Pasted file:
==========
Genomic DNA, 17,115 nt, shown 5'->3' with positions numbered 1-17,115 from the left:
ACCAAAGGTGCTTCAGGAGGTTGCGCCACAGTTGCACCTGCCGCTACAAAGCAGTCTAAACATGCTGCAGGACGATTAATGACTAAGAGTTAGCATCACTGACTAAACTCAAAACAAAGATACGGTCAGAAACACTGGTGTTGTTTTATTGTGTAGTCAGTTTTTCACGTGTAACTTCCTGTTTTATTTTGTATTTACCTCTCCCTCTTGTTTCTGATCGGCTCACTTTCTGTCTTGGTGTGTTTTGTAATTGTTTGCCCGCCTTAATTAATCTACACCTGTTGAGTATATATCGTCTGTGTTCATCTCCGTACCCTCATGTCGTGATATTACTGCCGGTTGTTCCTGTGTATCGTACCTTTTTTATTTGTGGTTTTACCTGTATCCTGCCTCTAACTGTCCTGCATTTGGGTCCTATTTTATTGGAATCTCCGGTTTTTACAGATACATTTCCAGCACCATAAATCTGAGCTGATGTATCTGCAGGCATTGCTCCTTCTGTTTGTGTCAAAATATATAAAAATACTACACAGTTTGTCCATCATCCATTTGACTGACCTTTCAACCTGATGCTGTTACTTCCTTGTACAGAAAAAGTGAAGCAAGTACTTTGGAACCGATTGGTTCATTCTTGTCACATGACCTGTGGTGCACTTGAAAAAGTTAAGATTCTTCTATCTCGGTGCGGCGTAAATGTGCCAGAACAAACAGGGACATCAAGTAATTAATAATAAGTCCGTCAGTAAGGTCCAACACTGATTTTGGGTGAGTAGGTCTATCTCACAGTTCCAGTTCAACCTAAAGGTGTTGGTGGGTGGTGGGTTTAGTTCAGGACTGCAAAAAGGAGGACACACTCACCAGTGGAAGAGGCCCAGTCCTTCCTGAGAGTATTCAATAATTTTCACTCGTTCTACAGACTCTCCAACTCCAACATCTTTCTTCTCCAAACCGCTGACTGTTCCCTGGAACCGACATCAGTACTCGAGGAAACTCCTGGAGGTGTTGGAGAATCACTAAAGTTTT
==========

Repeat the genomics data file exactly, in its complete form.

Genomic DNA, 17,115 nt, shown 5'->3' with positions numbered 1-17,115 from the left:
ACCAAAGGTGCTTCAGGAGGTTGCGCCACAGTTGCACCTGCCGCTACAAAGCAGTCTAAACATGCTGCAGGACGATTAATGACTAAGAGTTAGCATCACTGACTAAACTCAAAACAAAGATACGGTCAGAAACACTGGTGTTGTTTTATTGTGTAGTCAGTTTTTCACGTGTAACTTCCTGTTTTATTTTGTATTTACCTCTCCCTCTTGTTTCTGATCGGCTCACTTTCTGTCTTGGTGTGTTTTGTAATTGTTTGCCCGCCTTAATTAATCTACACCTGTTGAGTATATATCGTCTGTGTTCATCTCCGTACCCTCATGTCGTGATATTACTGCCGGTTGTTCCTGTGTATCGTACCTTTTTTATTTGTGGTTTTACCTGTATCCTGCCTCTAACTGTCCTGCATTTGGGTCCTATTTTATTGGAATCTCCGGTTTTTACAGATACATTTCCAGCACCATAAATCTGAGCTGATGTATCTGCAGGCATTGCTCCTTCTGTTTGTGTCAAAATATATAAAAATACTACACAGTTTGTCCATCATCCATTTGACTGACCTTTCAACCTGATGCTGTTACTTCCTTGTACAGAAAAAGTGAAGCAAGTACTTTGGAACCGATTGGTTCATTCTTGTCACATGACCTGTGGTGCACTTGAAAAAGTTAAGATTCTTCTATCTCGGTGCGGCGTAAATGTGCCAGAACAAACAGGGACATCAAGTAATTAATAATAAGTCCGTCAGTAAGGTCCAACACTGATTTTGGGTGAGTAGGTCTATCTCACAGTTCCAGTTCAACCTAAAGGTGTTGGTGGGTGGTGGGTTTAGTTCAGGACTGCAAAAAGGAGGACACACTCACCAGTGGAAGAGGCCCAGTCCTTCCTGAGAGTATTCAATAATTTTCACTCGTTCTACAGACTCTCCAACTCCAACATCTTTCTTCTCCAAACCGCTGACTGTTCCCTGGAACCGACATCAGTACTCGAGGAAACTCCTGGAGGTGTTGGAGAATCACTAAAGTTTT